In the early eighteenth century, German naturalist Maria Sibylla Merian sailed to Suriname. There, she painted insects, flowers, birds, and reptiles. Her books were well received in Europe, attracting the attention of scientists and naturalists. When few women traveled independently or pursued careers (as opposed to work for survival), Merian did both – and in a field that combined science and art, at that.
In Summer Birds, Margarita Engle imagines Merian as a thirteen-year-old naturalist in her native Germany. The simple first-person narrative describes how young Maria catches and studies caterpillars and butterflies, among other small creatures, and learns about their development. Her patient, scientific approach contrasts with the superstitious claims of her neighbors: insects are evil beings that arise spontaneously from mud. Merian also discusses her forays into naturalist art and her desire to share her discoveries with the rest of the world. By focusing on one remarkable girl who became an extraordinary woman, Engle introduces young readers to various creatures’ life cycles, some aspects of medieval thought, and one intrepid explorer in fourteen double-page spreads.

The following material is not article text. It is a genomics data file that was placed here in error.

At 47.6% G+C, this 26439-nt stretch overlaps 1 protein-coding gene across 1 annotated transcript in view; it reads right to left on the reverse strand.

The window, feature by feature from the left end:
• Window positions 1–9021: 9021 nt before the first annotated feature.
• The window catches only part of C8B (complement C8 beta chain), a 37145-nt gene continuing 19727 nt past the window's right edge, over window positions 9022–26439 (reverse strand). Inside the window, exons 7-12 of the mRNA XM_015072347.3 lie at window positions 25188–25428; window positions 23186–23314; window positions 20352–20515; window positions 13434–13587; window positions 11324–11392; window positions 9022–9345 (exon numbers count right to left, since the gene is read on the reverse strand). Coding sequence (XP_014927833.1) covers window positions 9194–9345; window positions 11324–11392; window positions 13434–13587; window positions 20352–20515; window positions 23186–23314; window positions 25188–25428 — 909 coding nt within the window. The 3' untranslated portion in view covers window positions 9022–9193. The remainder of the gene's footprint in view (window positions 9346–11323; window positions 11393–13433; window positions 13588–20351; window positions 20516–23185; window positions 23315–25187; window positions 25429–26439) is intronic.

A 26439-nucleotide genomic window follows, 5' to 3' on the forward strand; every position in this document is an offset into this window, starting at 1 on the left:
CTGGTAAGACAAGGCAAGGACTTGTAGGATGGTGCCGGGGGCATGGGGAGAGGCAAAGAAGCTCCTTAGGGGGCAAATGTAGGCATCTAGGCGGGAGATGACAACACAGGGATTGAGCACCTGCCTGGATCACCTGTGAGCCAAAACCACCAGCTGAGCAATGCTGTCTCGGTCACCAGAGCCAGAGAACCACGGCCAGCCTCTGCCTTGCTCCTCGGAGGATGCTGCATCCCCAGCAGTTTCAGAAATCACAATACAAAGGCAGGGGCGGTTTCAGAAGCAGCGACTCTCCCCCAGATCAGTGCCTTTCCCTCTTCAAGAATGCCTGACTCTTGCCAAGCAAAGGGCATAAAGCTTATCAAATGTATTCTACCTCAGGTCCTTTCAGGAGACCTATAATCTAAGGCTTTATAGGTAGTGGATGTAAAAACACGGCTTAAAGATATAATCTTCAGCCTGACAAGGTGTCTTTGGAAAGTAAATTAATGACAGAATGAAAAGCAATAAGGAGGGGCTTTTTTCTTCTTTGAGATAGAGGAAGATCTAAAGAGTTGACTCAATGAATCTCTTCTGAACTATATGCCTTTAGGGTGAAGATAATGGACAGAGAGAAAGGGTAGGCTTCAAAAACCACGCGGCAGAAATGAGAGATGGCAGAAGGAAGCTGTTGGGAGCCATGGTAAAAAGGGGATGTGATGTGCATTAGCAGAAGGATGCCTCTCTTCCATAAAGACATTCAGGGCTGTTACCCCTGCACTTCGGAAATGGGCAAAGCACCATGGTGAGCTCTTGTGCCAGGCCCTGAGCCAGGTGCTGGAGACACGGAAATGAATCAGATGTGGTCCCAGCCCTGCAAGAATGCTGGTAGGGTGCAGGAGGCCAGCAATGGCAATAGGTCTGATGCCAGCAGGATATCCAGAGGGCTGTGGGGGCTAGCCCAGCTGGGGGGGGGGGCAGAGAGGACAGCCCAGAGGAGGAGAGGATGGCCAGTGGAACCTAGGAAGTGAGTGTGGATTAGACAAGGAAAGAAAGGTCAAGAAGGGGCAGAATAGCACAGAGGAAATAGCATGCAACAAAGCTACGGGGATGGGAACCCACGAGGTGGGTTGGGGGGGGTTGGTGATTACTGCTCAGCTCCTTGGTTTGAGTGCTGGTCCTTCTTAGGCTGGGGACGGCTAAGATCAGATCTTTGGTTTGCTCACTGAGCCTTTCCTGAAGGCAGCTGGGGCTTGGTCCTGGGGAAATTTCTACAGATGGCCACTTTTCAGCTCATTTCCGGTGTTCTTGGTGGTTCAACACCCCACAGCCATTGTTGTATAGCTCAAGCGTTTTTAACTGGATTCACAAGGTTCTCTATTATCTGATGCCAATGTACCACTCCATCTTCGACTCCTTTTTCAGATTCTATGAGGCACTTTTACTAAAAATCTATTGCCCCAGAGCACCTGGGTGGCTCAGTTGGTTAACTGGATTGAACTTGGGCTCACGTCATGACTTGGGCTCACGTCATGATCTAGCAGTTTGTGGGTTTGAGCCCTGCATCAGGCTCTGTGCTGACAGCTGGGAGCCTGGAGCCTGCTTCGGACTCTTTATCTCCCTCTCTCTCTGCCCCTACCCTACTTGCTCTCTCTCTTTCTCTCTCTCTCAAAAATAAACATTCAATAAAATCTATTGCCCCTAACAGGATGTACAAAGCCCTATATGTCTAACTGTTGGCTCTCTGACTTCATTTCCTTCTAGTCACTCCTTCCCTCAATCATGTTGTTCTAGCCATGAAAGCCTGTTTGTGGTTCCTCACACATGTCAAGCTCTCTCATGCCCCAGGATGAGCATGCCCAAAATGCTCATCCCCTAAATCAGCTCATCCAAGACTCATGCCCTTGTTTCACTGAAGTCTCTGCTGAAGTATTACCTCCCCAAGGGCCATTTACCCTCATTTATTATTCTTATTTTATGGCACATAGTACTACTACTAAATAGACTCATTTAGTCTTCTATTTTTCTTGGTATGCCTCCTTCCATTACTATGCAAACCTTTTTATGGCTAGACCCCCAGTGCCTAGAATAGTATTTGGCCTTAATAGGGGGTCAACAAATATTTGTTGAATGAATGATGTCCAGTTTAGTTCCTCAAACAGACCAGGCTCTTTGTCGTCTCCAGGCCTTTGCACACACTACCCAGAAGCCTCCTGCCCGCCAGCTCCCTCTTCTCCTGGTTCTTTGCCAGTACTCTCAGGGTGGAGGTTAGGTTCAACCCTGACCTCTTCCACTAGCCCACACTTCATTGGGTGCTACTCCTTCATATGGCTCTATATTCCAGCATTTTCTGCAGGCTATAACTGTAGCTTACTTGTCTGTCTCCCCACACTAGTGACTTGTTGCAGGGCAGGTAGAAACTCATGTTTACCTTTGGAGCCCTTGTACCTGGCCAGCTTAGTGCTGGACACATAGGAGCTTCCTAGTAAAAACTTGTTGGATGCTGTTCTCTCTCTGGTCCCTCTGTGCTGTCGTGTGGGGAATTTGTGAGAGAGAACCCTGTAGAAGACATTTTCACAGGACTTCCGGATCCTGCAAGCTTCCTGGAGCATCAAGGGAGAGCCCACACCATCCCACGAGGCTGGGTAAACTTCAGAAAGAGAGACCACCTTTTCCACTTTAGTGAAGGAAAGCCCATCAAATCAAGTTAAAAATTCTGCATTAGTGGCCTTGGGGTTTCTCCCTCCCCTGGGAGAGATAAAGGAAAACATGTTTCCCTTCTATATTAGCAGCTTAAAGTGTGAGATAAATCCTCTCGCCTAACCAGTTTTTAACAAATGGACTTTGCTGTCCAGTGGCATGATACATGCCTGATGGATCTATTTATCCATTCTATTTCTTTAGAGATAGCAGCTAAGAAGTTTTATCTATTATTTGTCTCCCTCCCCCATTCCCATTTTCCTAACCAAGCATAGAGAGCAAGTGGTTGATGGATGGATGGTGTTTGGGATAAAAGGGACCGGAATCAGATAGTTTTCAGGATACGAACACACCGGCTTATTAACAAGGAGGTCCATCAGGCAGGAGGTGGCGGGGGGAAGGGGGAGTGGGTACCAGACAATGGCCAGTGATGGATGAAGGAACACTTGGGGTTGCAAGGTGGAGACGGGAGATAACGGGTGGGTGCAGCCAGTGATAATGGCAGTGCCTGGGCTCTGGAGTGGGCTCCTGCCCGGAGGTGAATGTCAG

Julie Paschkis’ illustrations capture the marvels Merian saw in nature and those she created in her art. One illustration shows Merian’s brush applying a finishing touch to a red flower where a butterfly sips nectar. Another butterfly rests on her hand as she paints, suggesting the close relationship between the woman, nature, and her art. In Summer Birds’ most striking image, a luna moth spans most of a two-page spread, its green wings brilliantly illuminated against a black background. A tiny Maria kneels in the corner and gazes up at the magnificent moth. In her hand, she holds a twig with a tiny caterpillar. For a moment, we see the world as Merian may have and we wonder with her at the moth.
Both an excellent science book and picture-book biography, Summer Birds should encourage kids’ interest in entomology and nature in general. It also invites them to see art and science not as two separate disciplines, but as two adventurous and often intertwining paths to knowledge.
Dorothy A. Dahm